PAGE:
The Art of Natural Forest Practice
|Autumn is a special time of year. There’s ample food for everyone; berries, seeds, nuts, fruits, insects and creepy crawlies abound. On the holly and yew (one of three indigenous conifers in Britain) the berries are vivid red contrasting with the evergreen leaves; ivy clinging to the trees has flowered providing the last source of nectar for insects before winter (important for honey bees); the elder berries are ripe making such good jellies and wine; the guelder rose berries are bright red; dragon flies abound and where sunlight penetrates the woodland a myriad of micro-insects are busy, too small and fleet on the wing to photograph. The migratory birds (Field Fares) have arrived from Scandinavia and are singing with joy I trust at being in this garden of Eden. The Greater Spotted Woodpeckers are still making a lot of noise for it may have had a second brood, and is chasing its young out of the woodland and the Tawny owls are busy calling to establish their territories. The woodland is alive with activity and really challenging to photograph!
There should also be berries on the honeysuckle, wild roses, spindle and rowan, but not this year, the soil is far too dry and there are very few fungi. Even the acorns fell early before they were ripe. Indeed the soil is so dry that just under the surface it’s powder-dry.
It’s been a strange year with only one month (up to October) having significantly above average rainfall and only 70% of the normal rainfall This is likely to be the reason why the autumn colours are so disappointing and people are saying it’s very odd. The colours came with a rush in September, a month early, taking us quite by surprise and so no photos. Autumn proper is late yet the colours are continuing right into November! My page by page diary records that frosts frequently occur at this time, causing the leaves to fall (indeed it’s been -3o C already in the first week of November, a rare event).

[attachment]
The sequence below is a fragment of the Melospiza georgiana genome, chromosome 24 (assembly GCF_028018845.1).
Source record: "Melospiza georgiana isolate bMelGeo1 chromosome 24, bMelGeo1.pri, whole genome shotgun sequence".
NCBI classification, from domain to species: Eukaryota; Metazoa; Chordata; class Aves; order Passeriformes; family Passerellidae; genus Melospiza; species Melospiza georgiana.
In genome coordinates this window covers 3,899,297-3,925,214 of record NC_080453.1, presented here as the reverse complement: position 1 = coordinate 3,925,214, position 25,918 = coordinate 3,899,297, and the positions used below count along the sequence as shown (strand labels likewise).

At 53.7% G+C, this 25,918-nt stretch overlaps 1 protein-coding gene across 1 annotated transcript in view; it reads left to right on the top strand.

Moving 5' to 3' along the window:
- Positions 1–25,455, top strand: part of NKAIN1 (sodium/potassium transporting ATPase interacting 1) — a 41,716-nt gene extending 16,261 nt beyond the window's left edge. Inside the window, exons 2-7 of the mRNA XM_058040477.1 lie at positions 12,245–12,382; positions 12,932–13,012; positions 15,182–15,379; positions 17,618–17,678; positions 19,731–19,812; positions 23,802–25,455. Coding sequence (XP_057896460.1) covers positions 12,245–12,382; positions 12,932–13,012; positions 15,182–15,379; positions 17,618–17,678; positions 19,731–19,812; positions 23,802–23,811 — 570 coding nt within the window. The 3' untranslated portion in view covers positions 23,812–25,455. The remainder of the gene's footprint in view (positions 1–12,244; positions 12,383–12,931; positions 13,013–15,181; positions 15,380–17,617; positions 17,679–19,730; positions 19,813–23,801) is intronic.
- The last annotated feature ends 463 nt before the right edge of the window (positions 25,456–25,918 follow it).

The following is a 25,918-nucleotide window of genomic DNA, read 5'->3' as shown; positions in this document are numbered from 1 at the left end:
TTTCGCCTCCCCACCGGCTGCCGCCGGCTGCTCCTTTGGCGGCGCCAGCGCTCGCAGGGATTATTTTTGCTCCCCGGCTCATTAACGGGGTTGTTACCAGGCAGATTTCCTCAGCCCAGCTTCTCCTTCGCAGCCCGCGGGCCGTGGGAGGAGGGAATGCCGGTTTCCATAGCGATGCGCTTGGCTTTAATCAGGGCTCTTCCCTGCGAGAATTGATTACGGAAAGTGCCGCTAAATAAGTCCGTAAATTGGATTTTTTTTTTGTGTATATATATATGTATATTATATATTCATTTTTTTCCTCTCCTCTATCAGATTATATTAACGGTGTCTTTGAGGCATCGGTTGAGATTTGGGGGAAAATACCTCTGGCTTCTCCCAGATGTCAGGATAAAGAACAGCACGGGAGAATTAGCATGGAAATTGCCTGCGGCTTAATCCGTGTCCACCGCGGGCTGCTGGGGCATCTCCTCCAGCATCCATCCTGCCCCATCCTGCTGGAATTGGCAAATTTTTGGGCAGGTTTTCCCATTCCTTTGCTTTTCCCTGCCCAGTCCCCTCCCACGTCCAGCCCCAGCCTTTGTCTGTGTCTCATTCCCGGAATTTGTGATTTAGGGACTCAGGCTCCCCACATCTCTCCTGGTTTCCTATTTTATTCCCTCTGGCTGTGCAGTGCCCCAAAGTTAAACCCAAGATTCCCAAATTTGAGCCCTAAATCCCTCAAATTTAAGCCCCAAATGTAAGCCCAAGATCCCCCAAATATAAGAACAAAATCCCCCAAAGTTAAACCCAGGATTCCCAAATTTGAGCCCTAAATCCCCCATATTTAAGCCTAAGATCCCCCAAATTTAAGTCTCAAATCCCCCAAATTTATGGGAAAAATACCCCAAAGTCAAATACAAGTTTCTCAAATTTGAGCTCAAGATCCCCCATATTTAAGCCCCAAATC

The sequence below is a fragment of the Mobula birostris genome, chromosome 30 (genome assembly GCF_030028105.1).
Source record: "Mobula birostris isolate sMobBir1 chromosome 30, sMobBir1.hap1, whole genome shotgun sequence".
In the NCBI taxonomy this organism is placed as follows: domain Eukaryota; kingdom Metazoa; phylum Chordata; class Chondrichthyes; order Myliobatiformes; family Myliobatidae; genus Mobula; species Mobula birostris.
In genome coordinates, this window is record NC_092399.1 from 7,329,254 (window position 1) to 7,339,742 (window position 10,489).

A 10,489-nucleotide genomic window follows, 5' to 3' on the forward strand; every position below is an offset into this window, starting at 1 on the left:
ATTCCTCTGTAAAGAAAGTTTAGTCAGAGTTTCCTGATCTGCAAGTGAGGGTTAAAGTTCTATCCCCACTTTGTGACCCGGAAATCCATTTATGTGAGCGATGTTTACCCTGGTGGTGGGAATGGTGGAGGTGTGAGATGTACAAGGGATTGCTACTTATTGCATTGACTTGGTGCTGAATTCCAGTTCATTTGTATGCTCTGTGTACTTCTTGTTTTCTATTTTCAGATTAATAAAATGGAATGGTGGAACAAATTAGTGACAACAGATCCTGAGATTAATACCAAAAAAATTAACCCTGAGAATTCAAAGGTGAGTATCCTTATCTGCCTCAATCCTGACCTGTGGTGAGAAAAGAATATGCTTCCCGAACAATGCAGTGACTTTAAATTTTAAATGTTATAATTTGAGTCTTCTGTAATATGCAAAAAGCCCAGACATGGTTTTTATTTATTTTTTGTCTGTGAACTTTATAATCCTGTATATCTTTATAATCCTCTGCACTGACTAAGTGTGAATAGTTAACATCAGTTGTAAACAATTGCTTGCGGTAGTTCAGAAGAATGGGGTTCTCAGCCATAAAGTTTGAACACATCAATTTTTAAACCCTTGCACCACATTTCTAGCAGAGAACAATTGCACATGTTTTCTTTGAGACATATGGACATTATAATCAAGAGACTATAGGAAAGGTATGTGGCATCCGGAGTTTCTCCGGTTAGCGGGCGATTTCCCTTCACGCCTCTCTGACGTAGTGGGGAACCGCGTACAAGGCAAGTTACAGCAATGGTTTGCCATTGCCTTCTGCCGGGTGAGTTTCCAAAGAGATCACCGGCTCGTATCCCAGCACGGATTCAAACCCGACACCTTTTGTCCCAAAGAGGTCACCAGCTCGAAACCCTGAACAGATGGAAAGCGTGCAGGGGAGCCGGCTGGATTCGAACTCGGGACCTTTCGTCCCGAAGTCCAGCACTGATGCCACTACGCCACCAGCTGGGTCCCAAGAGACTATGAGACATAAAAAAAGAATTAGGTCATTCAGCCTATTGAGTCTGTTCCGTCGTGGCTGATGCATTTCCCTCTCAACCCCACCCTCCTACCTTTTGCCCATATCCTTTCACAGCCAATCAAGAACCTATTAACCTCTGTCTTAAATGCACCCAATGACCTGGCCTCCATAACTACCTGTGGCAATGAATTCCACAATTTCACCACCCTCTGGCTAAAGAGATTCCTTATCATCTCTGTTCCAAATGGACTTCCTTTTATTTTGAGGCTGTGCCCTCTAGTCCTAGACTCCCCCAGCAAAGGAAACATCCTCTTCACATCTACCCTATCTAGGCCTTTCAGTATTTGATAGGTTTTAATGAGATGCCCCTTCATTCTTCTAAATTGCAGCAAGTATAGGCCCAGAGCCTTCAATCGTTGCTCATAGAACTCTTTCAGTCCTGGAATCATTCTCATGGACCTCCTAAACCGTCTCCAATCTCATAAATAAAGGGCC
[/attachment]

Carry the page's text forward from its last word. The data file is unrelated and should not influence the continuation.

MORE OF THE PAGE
Now the woodland is closing down for winter and after being opaque and mysterious all summer is turning translucent, so that we are beginning to see into the woodland again. The eye has an incredible ability to focus on details and colours that defeat the camera.
In October we strimmed the woodland rides and raked out the matted decaying material, encouraging the wild flowers seeds to germinate and blossom next year. By mid-November all the leaves will have fallen heralding the start of forest work for the winter. We surveyed the woodland glades when the sun was at its highest (June) and noted where a little more light should reach the woodland floor (there’s a web page in preparation describing this). We’ve also made a note of where there are seedling trees we can move to places where there is little or nothing germinating. We call this trans-planting, for being an ancient woodland it is very important to maintain the genetic stock and not pollute it further with plants of unknown or unsuited origin. We must make an early start on this whilst the soil still has some residual warmth. The last two winters have been unusually severe, freezing the ground hard and completely disrupting our trans-planting.
All in all this presents a graphic picture of the effect of weather extremes and maybe a foretaste of climate change to come?
Your comments please from your part of the world, the global contrast will be most illuminating. You can use the Guest Book or click on the ‘Contact us’ and send an email.
By the way, can someone please explain why most plants shed their leaves at this time of year?